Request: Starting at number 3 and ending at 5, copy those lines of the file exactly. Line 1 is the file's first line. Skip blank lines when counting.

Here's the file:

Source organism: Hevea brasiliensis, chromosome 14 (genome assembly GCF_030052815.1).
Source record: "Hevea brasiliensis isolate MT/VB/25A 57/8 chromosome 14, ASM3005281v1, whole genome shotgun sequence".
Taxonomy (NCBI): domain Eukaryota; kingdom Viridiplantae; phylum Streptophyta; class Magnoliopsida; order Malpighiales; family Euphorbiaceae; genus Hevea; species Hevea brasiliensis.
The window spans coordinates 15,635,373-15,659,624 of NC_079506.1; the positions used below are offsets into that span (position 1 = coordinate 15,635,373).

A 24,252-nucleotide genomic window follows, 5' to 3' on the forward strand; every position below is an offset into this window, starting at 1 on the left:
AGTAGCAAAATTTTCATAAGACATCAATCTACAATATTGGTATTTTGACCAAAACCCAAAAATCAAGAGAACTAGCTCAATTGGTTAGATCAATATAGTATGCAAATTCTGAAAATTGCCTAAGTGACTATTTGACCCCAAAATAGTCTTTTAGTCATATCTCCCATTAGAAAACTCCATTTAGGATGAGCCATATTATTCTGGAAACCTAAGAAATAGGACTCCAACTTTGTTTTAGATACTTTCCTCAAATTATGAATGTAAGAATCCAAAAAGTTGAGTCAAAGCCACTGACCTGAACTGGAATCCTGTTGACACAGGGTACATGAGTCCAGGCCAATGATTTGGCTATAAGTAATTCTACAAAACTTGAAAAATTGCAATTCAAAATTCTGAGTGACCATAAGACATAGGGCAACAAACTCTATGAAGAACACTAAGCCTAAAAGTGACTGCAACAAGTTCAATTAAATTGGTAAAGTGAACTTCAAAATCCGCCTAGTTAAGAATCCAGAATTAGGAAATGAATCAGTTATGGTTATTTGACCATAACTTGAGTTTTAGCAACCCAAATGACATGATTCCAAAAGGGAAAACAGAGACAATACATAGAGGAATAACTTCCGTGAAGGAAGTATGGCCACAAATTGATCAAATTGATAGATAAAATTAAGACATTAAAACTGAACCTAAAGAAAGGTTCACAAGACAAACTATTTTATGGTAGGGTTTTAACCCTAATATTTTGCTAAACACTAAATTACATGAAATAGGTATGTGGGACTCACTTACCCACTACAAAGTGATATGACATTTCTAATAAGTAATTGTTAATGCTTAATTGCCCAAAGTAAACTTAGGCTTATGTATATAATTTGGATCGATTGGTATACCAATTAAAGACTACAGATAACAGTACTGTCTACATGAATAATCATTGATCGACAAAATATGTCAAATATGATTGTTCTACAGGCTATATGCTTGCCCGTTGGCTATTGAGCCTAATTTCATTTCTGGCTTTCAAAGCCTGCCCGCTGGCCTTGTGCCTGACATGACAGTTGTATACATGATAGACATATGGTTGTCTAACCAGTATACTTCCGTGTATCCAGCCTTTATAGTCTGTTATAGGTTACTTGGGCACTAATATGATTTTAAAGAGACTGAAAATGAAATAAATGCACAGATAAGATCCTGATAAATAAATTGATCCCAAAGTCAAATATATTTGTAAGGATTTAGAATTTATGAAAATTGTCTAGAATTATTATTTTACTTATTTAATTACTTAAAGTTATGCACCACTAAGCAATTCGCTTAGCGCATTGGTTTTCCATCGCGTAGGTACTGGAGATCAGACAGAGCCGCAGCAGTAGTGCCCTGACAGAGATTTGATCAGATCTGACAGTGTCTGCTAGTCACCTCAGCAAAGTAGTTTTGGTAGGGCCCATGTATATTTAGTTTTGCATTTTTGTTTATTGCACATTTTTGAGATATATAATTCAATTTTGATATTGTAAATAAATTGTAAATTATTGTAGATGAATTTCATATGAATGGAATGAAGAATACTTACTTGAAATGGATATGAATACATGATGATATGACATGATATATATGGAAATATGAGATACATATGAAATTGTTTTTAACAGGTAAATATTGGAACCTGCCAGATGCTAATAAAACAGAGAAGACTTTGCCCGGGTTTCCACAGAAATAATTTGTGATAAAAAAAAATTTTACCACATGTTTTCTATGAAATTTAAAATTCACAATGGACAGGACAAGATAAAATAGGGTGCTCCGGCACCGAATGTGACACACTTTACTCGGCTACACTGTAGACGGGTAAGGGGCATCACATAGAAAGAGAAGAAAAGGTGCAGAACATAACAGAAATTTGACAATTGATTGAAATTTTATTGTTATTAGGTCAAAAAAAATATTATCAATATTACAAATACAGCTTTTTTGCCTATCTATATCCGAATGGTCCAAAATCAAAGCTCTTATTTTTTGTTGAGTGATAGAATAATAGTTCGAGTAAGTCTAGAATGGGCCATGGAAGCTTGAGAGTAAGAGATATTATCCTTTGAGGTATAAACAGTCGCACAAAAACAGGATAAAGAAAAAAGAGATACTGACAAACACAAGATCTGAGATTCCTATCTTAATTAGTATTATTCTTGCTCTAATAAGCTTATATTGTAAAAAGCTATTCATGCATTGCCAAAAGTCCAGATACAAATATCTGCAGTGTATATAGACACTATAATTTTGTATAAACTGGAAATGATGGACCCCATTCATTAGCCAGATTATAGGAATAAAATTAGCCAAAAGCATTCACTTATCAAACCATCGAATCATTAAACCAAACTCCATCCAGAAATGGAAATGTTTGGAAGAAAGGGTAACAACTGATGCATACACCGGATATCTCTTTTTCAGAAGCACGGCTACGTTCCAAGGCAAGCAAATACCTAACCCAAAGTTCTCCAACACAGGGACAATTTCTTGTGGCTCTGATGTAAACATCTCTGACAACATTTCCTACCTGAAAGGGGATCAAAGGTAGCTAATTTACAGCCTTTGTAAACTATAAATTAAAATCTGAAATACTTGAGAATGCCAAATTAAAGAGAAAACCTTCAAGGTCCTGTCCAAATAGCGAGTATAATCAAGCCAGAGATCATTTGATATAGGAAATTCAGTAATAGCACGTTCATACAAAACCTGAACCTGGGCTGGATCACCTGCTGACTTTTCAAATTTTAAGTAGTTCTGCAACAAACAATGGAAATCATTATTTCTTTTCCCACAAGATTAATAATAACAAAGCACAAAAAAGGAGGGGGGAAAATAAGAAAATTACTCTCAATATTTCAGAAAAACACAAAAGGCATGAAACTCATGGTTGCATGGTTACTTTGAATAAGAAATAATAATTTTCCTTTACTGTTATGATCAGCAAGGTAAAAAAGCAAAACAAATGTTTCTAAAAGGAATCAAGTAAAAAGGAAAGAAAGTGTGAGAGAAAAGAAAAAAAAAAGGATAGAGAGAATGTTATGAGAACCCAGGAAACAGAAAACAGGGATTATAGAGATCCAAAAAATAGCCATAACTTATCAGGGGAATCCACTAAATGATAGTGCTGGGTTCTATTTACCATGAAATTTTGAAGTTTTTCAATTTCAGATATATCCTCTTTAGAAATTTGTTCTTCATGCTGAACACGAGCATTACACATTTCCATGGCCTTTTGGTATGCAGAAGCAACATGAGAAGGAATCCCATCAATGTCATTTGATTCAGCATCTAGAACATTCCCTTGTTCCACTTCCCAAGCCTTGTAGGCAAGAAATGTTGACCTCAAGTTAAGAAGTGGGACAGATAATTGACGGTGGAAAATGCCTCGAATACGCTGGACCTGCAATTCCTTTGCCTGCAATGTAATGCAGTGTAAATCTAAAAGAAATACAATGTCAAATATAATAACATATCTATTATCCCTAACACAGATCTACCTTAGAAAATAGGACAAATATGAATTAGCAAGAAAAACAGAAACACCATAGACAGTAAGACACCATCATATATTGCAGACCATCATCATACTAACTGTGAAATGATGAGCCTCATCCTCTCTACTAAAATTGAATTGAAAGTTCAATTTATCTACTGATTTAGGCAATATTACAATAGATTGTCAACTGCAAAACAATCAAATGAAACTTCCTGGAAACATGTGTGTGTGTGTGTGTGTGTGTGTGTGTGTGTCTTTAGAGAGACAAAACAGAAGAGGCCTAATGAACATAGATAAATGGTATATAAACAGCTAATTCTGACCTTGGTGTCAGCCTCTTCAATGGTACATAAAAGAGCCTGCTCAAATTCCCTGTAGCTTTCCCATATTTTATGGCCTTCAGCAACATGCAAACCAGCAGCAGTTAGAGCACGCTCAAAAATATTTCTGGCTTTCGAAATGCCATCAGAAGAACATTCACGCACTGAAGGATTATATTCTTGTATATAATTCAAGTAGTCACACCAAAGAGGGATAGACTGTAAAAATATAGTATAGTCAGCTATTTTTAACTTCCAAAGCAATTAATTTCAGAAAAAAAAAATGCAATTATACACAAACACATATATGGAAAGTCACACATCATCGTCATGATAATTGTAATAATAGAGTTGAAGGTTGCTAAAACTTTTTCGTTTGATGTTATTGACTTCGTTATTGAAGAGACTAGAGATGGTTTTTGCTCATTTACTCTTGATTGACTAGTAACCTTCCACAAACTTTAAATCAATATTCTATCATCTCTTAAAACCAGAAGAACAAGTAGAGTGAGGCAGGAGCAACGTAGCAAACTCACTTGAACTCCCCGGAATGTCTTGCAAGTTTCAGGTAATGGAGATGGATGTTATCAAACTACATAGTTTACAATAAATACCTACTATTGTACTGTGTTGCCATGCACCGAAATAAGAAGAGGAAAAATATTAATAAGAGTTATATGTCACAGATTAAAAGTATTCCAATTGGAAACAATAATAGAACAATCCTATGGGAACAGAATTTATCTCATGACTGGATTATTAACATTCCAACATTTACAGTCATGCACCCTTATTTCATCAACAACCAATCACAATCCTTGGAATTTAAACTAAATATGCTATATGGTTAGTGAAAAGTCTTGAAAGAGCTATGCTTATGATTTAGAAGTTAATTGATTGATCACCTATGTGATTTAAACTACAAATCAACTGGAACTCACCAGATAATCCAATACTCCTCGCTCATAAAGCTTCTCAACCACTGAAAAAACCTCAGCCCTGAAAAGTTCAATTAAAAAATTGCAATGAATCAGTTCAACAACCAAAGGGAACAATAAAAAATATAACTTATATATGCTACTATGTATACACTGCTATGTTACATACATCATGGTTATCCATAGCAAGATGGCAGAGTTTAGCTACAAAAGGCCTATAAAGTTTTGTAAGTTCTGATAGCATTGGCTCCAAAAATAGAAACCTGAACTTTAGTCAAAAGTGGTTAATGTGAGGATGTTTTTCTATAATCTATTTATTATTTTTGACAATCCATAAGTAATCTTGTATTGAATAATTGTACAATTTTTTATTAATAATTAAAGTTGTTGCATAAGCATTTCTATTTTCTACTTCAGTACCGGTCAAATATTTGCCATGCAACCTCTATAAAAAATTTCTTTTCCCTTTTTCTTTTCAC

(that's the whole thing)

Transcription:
Taxonomy (NCBI): domain Eukaryota; kingdom Viridiplantae; phylum Streptophyta; class Magnoliopsida; order Malpighiales; family Euphorbiaceae; genus Hevea; species Hevea brasiliensis.
The window spans coordinates 15,635,373-15,659,624 of NC_079506.1; the positions used below are offsets into that span (position 1 = coordinate 15,635,373).

A 24,252-nucleotide genomic window follows, 5' to 3' on the forward strand; every position below is an offset into this window, starting at 1 on the left: